The only two animals that I really wanted to see before leaving Etosha were a leopard (the only animal of the big five which I never saw in the wild (at Hammerstein doesn’t count) and a rhino in close-up. I had seen rhinos before but only from a great distance (e.g. in Kenya and Tanzania). I Etosha I had seen one rhino lying lazy under a tree. Not very inspiring and a rhino mother and young at the Halali waterhole at night, but that was it. Even when we drove the Rhino trail near Halali, we didn’t see any rhinos.
Than suddenly the truck swayed a bit and our driver stopped the truck and went out to look at the tires. When he returned, his face had colored gray and his expression spelt “Thunderstorm”… It seemed we had a completely flat right front tire and it had to be replaced quickly because of our tight time schedule to reach Bagani where we would spent the night.
But we were in the middle of Etosha and our driver instructed us to post at all edges of the truck and scan the land for wild animals like hyenas, lions, elephants or … rhinos. Somehow I suddenly didn’t want to see a rhino or a leopard anymore. Somehow I just wanted the changing tire to go smoothly and to return in the safety of the truck.
But things didn’t go smoothly at all, because we didn’t have hydraulic tools to remove the bolts of the tire and this became quite strenuous to achieve. Another thing was that there was no place to safely put the jack. Because of that an improvised jack was created from some stone rubble found on the road. Imagine someone lying underneath a truck which balanced on some stones, replacing a tire.
After finally removing the flat tire and replacing it with the spare and attaching the bolts just by using manpower, we could finally proceed towards the east gate of Etosha.
And now we speeded towards the gate to make up for the lost time… The truck started and drove around a corner in the road and there I saw it…
A rhinoceros (/raɪˈnɒsərəs/, meaning “nose horn”), often abbreviated to rhino, is one of any five extant species of odd-toed ungulates in the family Rhinocerotidae, as well as any of the numerous extinct species. Two of these extant species are native to Africa and three to Southern Asia.
Members of the rhinoceros family are characterized by their large size (they are some of the largest remaining megafauna, with all of the species able to reach one tonne or more in weight); as well as by an herbivorous diet; a thick protective skin, 1.5–5 cm thick, formed from layers of collagen positioned in a lattice structure; relatively small brains for mammals this size (400–600 g); and a large horn. They generally eat leafy material, although their ability to ferment food in their hindgut allows them to subsist on more fibrous plant matter, if necessary. Unlike other perissodactyls, the two African species of rhinoceros lack teeth at the front of their mouths, relying instead on their lips to pluck food.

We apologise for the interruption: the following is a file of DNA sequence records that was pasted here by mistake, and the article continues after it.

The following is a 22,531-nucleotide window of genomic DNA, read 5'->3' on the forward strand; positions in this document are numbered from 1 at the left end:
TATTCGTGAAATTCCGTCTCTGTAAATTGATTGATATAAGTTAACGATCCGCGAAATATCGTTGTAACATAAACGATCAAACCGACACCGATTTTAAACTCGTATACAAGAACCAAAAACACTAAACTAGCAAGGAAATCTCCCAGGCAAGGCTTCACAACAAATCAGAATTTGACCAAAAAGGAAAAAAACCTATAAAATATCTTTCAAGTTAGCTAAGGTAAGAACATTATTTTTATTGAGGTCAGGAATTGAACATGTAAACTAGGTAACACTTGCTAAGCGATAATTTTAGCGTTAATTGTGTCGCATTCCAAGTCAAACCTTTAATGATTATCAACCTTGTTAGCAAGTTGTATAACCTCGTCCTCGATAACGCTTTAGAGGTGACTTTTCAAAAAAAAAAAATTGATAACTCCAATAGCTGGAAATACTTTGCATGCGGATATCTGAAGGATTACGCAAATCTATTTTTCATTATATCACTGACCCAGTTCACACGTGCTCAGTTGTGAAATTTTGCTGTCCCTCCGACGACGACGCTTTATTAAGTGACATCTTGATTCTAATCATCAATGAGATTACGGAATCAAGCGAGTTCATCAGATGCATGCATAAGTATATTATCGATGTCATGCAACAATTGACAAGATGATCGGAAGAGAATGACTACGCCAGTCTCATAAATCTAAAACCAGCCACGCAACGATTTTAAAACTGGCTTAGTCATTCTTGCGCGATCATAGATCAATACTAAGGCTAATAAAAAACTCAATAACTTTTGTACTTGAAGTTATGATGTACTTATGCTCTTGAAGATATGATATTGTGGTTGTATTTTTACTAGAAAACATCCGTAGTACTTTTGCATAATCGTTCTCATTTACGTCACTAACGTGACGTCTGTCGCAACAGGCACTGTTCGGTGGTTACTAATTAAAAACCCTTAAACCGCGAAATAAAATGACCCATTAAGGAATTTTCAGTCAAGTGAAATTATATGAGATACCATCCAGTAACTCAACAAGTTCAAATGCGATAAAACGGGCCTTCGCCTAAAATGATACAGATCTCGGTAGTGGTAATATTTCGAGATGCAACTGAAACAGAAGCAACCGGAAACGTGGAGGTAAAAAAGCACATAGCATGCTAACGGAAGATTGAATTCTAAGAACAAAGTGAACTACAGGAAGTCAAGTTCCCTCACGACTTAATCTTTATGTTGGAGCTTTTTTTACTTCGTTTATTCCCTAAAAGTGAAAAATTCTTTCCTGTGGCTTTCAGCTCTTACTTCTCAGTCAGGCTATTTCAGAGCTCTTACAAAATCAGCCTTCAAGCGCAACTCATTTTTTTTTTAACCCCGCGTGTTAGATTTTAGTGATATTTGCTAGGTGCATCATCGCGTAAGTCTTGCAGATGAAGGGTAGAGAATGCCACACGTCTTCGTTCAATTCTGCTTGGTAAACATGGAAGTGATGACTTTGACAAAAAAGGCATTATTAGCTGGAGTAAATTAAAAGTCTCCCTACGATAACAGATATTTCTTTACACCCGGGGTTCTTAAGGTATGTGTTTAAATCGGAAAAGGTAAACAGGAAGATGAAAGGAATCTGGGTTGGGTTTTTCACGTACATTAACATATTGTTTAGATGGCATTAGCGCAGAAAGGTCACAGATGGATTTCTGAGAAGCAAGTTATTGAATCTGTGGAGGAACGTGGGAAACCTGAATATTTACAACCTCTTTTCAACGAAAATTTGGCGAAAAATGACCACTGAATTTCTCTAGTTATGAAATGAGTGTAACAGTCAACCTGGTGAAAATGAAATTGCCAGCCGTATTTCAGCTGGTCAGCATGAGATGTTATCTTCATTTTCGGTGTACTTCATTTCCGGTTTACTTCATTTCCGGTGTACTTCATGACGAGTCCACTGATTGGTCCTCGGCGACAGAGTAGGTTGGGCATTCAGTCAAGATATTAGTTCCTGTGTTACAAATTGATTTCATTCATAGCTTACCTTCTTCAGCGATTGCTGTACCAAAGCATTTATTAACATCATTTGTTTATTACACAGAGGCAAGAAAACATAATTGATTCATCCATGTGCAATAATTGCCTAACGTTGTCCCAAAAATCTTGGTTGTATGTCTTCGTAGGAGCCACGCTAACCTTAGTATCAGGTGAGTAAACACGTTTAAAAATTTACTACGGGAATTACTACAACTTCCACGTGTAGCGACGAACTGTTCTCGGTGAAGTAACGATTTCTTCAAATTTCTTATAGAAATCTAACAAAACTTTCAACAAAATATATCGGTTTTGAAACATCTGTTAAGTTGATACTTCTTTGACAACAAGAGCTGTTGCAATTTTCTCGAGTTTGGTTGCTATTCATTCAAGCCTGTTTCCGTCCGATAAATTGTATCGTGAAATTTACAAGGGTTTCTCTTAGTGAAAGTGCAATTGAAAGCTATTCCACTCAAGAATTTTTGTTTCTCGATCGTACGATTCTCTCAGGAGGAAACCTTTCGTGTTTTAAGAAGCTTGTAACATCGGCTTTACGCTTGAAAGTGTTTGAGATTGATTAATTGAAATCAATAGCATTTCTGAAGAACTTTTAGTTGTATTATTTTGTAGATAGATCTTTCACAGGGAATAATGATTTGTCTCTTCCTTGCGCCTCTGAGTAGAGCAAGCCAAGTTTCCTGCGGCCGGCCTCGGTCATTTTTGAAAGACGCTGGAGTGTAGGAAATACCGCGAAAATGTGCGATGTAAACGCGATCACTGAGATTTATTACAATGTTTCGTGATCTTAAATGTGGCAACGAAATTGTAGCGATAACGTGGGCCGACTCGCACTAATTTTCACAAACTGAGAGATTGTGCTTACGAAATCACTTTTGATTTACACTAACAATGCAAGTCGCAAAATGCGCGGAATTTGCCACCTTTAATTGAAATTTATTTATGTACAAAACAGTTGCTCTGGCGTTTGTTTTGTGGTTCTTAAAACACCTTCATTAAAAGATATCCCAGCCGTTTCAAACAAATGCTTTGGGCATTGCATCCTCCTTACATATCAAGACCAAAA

Rhinoceros are killed by humans for their horns, which are bought and sold on the black market, and which are used by some cultures for ornamental or traditional medicinal purposes. East Asia, specifically Vietnam, is the largest market for rhino horns. By weight, rhino horns cost as much as gold on the black market. People grind up the horns and then consume them believing the dust has therapeutic properties. The horns are made of keratin, the same type of protein that makes up hair and fingernails. Both African species and the Sumatran rhinoceros have two horns, while the Indian and Javan rhinoceros have a single horn.
The IUCN Red List identifies three of the species as critically endangered.
This was actually a black rhinoceros as opposed to a white rhinoceros who’s name has nothing to do with color but with a wide mouth of a grazer. The black rhinoceros has a beak shaped mouth which it uses to pick and eat leaves from scrubs. Both species have identical color and wide was erronuously interpreted as white.
A similar mistake caused a Belgian beer type to be named Witbier (White beer). This name was taken from a similar beer type from German origin named Weizenbeer (Wheat beer) where Weizen (Wheat) was by mistake interpreted as Weiss (White) and thus translated to Wit (Dutch White).
Was that an adventure or not!
After this uneasy encounter we drove towards the east gate of Etosha and left the National Park…Share this blog on: